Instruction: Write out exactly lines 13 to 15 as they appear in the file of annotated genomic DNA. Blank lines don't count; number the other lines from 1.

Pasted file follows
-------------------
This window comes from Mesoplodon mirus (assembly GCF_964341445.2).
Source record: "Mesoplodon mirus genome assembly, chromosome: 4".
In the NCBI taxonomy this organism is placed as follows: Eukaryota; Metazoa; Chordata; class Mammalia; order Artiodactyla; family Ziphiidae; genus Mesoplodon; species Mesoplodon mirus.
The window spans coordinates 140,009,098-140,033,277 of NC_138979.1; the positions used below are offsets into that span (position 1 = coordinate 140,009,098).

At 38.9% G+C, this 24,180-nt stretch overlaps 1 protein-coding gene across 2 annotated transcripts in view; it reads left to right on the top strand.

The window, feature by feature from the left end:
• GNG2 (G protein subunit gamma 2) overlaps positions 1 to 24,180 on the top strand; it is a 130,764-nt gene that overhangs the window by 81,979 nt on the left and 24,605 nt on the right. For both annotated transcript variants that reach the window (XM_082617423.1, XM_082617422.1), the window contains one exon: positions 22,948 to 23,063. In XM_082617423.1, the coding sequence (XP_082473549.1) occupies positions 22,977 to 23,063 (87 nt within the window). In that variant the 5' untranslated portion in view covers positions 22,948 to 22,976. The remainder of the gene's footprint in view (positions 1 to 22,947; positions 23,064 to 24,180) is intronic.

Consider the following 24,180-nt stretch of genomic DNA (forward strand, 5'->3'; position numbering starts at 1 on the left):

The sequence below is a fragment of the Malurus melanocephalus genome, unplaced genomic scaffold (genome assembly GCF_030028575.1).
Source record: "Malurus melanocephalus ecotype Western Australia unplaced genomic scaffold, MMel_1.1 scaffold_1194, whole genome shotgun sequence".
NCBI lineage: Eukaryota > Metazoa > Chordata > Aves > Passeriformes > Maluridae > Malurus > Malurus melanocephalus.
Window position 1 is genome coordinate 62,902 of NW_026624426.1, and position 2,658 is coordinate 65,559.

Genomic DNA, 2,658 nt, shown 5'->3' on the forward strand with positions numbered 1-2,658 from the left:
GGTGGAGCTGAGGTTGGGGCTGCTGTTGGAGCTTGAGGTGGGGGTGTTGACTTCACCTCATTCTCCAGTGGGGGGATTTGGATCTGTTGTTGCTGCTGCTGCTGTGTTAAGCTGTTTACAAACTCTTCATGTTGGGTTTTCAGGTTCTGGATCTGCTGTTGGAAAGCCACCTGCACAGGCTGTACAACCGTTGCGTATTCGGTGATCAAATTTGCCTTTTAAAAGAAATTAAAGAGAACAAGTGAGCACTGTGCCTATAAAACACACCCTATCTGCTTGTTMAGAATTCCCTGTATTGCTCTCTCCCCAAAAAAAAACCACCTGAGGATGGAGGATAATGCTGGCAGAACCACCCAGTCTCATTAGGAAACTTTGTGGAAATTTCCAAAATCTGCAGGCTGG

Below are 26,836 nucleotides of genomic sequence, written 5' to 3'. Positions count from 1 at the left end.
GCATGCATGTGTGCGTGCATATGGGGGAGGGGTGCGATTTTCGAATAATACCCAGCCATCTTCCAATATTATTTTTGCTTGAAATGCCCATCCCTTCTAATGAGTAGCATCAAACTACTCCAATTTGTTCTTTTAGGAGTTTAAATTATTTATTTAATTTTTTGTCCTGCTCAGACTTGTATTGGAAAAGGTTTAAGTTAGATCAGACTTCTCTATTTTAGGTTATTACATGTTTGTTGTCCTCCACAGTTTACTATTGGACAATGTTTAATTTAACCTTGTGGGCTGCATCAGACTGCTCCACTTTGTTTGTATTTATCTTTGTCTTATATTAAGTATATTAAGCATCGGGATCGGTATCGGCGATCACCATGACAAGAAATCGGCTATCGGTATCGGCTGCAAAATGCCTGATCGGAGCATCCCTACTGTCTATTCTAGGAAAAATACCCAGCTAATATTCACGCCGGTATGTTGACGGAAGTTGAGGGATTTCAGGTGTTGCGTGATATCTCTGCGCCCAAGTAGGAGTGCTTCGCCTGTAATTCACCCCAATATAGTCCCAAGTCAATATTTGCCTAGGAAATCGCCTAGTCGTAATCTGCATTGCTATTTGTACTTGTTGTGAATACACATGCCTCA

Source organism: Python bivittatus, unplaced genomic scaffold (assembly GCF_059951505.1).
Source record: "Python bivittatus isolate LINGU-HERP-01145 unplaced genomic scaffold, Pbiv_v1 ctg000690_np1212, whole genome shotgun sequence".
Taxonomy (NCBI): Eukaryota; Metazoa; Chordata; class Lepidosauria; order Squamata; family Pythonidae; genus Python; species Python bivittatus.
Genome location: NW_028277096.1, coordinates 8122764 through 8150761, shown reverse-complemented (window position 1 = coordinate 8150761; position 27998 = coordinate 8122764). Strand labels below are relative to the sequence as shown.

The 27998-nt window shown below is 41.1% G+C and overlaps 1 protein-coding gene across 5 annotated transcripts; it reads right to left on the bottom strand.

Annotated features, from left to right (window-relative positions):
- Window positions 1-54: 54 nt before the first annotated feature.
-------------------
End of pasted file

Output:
Genomic DNA, 2,658 nt, shown 5'->3' on the forward strand with positions numbered 1-2,658 from the left:
GGTGGAGCTGAGGTTGGGGCTGCTGTTGGAGCTTGAGGTGGGGGTGTTGACTTCACCTCATTCTCCAGTGGGGGGATTTGGATCTGTTGTTGCTGCTGCTGCTGTGTTAAGCTGTTTACAAACTCTTCATGTTGGGTTTTCAGGTTCTGGATCTGCTGTTGGAAAGCCACCTGCACAGGCTGTACAACCGTTGCGTATTCGGTGATCAAATTTGCCTTTTAAAAGAAATTAAAGAGAACAAGTGAGCACTGTGCCTATAAAACACACCCTATCTGCTTGTTMAGAATTCCCTGTATTGCTCTCTCCCCAAAAAAAAACCACCTGAGGATGGAGGATAATGCTGGCAGAACCACCCAGTCTCATTAGGAAACTTTGTGGAAATTTCCAAAATCTGCAGGCTGG

Below are 26,836 nucleotides of genomic sequence, written 5' to 3'. Positions count from 1 at the left end.